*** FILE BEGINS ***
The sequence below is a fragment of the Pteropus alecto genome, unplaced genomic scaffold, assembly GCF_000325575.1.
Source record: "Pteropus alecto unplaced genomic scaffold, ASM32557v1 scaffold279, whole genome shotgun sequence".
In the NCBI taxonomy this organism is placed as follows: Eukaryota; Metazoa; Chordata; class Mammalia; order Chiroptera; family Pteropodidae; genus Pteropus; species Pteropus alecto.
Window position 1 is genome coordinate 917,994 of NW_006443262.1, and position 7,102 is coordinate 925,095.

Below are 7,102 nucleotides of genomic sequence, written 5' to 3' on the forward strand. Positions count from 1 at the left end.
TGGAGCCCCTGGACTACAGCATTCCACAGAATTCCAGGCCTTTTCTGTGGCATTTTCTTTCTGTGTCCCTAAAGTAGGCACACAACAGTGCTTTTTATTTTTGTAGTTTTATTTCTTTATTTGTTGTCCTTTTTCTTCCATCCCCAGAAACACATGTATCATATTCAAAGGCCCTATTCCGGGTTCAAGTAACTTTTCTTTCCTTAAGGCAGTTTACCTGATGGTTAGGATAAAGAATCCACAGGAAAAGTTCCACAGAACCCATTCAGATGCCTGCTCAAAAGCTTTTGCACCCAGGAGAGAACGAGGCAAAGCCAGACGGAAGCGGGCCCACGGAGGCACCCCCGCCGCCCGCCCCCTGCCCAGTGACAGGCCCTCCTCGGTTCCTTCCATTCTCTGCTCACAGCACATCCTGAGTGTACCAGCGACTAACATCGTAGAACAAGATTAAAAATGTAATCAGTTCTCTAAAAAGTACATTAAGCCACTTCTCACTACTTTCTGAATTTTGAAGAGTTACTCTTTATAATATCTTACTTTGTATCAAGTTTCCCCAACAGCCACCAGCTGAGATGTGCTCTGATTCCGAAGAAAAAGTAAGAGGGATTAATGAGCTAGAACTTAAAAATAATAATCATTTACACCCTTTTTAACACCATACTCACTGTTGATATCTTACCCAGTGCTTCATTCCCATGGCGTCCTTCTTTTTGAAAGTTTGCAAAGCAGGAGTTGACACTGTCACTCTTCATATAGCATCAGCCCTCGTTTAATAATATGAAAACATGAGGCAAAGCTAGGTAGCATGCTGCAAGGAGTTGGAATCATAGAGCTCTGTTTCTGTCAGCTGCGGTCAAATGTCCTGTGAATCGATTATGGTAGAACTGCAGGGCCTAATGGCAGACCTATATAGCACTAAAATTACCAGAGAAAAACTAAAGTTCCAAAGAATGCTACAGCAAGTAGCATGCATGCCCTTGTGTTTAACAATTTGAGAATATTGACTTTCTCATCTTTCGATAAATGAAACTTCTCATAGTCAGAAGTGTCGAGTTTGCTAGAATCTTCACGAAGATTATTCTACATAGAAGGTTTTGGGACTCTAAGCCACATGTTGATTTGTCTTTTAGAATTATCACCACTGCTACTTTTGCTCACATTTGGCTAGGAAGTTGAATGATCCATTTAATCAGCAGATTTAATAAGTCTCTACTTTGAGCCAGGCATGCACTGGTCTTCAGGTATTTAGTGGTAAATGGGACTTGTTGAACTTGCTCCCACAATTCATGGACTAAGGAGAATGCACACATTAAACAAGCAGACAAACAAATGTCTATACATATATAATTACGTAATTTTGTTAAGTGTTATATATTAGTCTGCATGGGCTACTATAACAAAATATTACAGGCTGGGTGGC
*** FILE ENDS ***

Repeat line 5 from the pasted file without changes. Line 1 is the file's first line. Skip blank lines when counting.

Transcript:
Below are 7,102 nucleotides of genomic sequence, written 5' to 3' on the forward strand. Positions count from 1 at the left end.